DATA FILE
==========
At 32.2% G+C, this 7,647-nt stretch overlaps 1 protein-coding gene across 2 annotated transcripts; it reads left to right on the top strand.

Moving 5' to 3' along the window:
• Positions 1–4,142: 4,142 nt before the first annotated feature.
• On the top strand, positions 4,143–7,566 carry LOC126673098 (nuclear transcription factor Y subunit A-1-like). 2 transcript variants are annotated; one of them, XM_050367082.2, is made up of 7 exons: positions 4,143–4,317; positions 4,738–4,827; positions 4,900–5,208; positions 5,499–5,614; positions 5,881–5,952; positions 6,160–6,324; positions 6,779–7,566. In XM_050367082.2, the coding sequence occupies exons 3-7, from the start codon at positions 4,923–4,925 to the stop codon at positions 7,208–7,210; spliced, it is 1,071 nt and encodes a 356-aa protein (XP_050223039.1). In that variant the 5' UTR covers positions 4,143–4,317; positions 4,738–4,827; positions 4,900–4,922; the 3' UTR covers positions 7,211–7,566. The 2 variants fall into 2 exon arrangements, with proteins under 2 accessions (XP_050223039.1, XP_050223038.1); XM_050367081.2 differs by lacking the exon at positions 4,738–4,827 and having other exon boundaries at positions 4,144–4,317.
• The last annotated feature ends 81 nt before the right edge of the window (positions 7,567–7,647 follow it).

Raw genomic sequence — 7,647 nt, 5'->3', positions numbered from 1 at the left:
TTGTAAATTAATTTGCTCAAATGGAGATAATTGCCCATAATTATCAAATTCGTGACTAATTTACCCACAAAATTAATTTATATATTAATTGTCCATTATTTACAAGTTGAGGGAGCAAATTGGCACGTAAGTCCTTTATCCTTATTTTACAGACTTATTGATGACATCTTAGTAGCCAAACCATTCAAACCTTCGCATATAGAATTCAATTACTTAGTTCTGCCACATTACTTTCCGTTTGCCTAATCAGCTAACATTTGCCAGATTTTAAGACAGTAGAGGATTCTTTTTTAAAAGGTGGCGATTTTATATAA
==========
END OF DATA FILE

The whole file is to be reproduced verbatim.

At 32.2% G+C, this 7,647-nt stretch overlaps 1 protein-coding gene across 2 annotated transcripts; it reads left to right on the top strand.

Moving 5' to 3' along the window:
• Positions 1–4,142: 4,142 nt before the first annotated feature.
• On the top strand, positions 4,143–7,566 carry LOC126673098 (nuclear transcription factor Y subunit A-1-like). 2 transcript variants are annotated; one of them, XM_050367082.2, is made up of 7 exons: positions 4,143–4,317; positions 4,738–4,827; positions 4,900–5,208; positions 5,499–5,614; positions 5,881–5,952; positions 6,160–6,324; positions 6,779–7,566. In XM_050367082.2, the coding sequence occupies exons 3-7, from the start codon at positions 4,923–4,925 to the stop codon at positions 7,208–7,210; spliced, it is 1,071 nt and encodes a 356-aa protein (XP_050223039.1). In that variant the 5' UTR covers positions 4,143–4,317; positions 4,738–4,827; positions 4,900–4,922; the 3' UTR covers positions 7,211–7,566. The 2 variants fall into 2 exon arrangements, with proteins under 2 accessions (XP_050223039.1, XP_050223038.1); XM_050367081.2 differs by lacking the exon at positions 4,738–4,827 and having other exon boundaries at positions 4,144–4,317.
• The last annotated feature ends 81 nt before the right edge of the window (positions 7,567–7,647 follow it).

Raw genomic sequence — 7,647 nt, 5'->3', positions numbered from 1 at the left:
TTGTAAATTAATTTGCTCAAATGGAGATAATTGCCCATAATTATCAAATTCGTGACTAATTTACCCACAAAATTAATTTATATATTAATTGTCCATTATTTACAAGTTGAGGGAGCAAATTGGCACGTAAGTCCTTTATCCTTATTTTACAGACTTATTGATGACATCTTAGTAGCCAAACCATTCAAACCTTCGCATATAGAATTCAATTACTTAGTTCTGCCACATTACTTTCCGTTTGCCTAATCAGCTAACATTTGCCAGATTTTAAGACAGTAGAGGATTCTTTTTTAAAAGGTGGCGATTTTATATAA